How Richard Liu’s Used Supply Chain Technology to Innovate Solutions for Society

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( — December 11, 2020) — While there are many ways in which Richard Liu’s has set itself apart from the competition and carved a path to success, the most striking is its commitment to a strong supply chain. This year the company updated its strategic positioning to reflect this, moving on from the ultimately limiting nature of eCommerce and becoming “a supply chain-based technology and service company.” It was in 2007 that founder and CEO Richard Liu first envisioned a company in which they managed the supply chain from warehouse to the customer’s doorstep, and though many scoffed at the idea calling it too costly and intensive he persisted in broadening his logistical network, investing in infrastructure for the company such as warehouse storage, shipping, and customer service. One decade later, this drive to create a unique supply chain infrastructure served as the bedrock for JD’s continued expansion past retail, and during JD’s annual meeting in February of 2017 Liu further emphasized the importance of continuing to rethink business models and utilize technology to push innovation forward. 

2017 was also the year that JD began holding an annual technology conference, where industry experts from all areas of the sector are able to gather and discuss the most pertinent issues and developments in the industry. Now known as JD Discovery (JDD), the conference has become a pinnacle tech event, symbolizing JD’s growing stance as a technological innovator. Within the span of fewer than two decades, JD has made astounding developments in first retail, then logistics, and now finally digital technology, and looking forward Liu now has his eyes set on being the technology backbone of the industrial internet, helping businesses of all sizes in all industries to address their pain points, and providing real, tangible value to society. JD has increased their research and development allocation by 47.8% year-over-year to US$2.6 billion, as Liu continues to ensure that the company is always on the cutting edge of technology and well-positioned for not only the markets today, but also the future.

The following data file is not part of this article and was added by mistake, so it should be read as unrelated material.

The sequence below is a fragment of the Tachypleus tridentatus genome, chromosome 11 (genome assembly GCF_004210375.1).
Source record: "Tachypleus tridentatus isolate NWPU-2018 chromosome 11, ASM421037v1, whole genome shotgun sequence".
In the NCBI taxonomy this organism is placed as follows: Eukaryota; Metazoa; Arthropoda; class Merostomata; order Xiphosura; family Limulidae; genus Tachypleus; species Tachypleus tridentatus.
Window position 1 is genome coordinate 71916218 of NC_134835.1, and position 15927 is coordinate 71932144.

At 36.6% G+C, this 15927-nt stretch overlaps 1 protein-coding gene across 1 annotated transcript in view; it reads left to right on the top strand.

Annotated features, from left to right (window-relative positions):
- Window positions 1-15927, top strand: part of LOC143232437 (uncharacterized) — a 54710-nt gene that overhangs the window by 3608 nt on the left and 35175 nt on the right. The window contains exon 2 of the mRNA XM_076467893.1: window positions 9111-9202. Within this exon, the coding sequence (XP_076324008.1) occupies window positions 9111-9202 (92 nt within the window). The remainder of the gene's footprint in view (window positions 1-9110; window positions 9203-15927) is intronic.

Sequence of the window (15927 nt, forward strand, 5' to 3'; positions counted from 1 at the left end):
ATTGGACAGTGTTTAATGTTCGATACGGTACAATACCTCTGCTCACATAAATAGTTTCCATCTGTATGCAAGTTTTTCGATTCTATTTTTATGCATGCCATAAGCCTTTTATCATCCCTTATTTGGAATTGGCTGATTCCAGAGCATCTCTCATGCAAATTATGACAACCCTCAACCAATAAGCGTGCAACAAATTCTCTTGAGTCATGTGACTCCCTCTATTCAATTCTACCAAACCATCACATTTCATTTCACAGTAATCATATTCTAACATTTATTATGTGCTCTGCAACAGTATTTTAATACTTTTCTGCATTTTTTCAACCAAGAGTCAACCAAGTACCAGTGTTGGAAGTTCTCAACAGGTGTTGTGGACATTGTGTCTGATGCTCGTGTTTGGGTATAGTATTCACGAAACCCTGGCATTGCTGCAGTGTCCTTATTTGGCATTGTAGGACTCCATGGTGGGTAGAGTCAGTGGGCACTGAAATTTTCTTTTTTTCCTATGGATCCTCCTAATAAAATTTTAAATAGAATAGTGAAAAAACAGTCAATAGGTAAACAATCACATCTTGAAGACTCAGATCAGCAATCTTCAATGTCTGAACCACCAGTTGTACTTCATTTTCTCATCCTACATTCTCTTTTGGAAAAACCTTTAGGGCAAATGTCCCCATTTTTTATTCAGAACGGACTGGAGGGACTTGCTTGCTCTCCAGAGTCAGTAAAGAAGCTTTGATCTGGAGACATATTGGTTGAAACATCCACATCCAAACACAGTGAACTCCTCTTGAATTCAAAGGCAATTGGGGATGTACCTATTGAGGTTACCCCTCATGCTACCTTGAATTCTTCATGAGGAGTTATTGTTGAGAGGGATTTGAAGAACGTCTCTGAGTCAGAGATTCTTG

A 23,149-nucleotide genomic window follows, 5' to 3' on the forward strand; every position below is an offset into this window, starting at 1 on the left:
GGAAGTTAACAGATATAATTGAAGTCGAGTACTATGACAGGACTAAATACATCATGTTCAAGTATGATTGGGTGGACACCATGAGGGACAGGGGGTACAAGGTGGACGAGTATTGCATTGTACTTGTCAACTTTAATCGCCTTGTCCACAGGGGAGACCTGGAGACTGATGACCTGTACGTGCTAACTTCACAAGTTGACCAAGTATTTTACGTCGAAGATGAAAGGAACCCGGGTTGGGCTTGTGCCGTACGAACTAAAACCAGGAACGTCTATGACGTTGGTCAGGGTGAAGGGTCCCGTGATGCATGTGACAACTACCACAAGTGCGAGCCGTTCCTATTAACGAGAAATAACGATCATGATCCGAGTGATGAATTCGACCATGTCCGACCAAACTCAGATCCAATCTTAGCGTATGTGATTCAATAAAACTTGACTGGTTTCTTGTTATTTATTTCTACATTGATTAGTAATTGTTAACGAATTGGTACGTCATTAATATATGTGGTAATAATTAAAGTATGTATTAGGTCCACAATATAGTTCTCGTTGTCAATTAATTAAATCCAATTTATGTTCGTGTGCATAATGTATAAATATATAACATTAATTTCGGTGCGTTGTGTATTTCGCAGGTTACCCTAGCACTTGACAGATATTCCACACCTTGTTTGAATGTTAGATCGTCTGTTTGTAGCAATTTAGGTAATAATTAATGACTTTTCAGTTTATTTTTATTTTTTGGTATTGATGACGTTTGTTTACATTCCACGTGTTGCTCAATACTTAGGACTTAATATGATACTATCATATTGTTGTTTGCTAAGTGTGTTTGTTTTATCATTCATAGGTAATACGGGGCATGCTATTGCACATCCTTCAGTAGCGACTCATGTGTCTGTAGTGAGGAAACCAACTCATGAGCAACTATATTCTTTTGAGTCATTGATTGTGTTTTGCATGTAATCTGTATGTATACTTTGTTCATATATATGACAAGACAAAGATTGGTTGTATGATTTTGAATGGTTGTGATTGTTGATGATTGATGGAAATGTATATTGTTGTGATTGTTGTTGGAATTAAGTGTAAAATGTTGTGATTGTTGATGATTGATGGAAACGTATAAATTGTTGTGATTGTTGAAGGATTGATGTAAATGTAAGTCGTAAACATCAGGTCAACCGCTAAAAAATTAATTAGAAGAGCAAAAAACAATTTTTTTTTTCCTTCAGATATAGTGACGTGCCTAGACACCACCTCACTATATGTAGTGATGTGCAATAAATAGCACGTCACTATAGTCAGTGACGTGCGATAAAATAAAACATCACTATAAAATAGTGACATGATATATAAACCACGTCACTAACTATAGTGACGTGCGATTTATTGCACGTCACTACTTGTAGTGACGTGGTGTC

Although perhaps most known today as an eCommerce giant,’s roots don’t even lie on the internet. In 1998, Richard Liu used his life savings to rent a tiny stall in one of the technological bazaars of Zhongguancun in Beijing. Opening up under the name “Jingdong,” Liu sold magneto-optical drives and became first amongst the stalls of the bazaar to place price tags on his items. Counterfeit and knock-off products were commonplace in many of the stalls, so many buyers were initially shocked to find that Liu was not willing to haggle with them. However, he explained that his prices were set because he guaranteed the items he sold were authentic and of good quality, and he was quickly able to gain the trust and business of many within his minuscule booth. Like nearly a decade later when he ignored naysayers and invested in his logistics network, Liu’s commitment to going off the beaten path proved successful.

Soon Liu was able to open up his own retail location outside of the bazaar and expand his product offering to include additional electronics. Within five years, he had expanded from Beijing to locations in Shanghai and Shenyang and was operating a chain of 12 successful electronics stores. However, in a case of challenges spurring innovation, the SARS epidemic of 2003 forced him to temporarily shutter all of his retail locations as citizens stayed home to avoid catching and spreading the virus. In order to maintain a revenue stream, Liu began posting his products to online bulletin boards and found that he was able to keep his business afloat by selling on the burgeoning internet. After the panic had subsided and he reopened all of his locations, he enlisted one employee to continue posting products online full-time, and after one year of operating both made the decision to transition his business exclusively online. Again, many did not understand why he would want to divert from an already successful business model in favor of a mode of selling that at the time wasn’t proven, but Liu’s uncanny ability to envision the future saw that he was proven right again.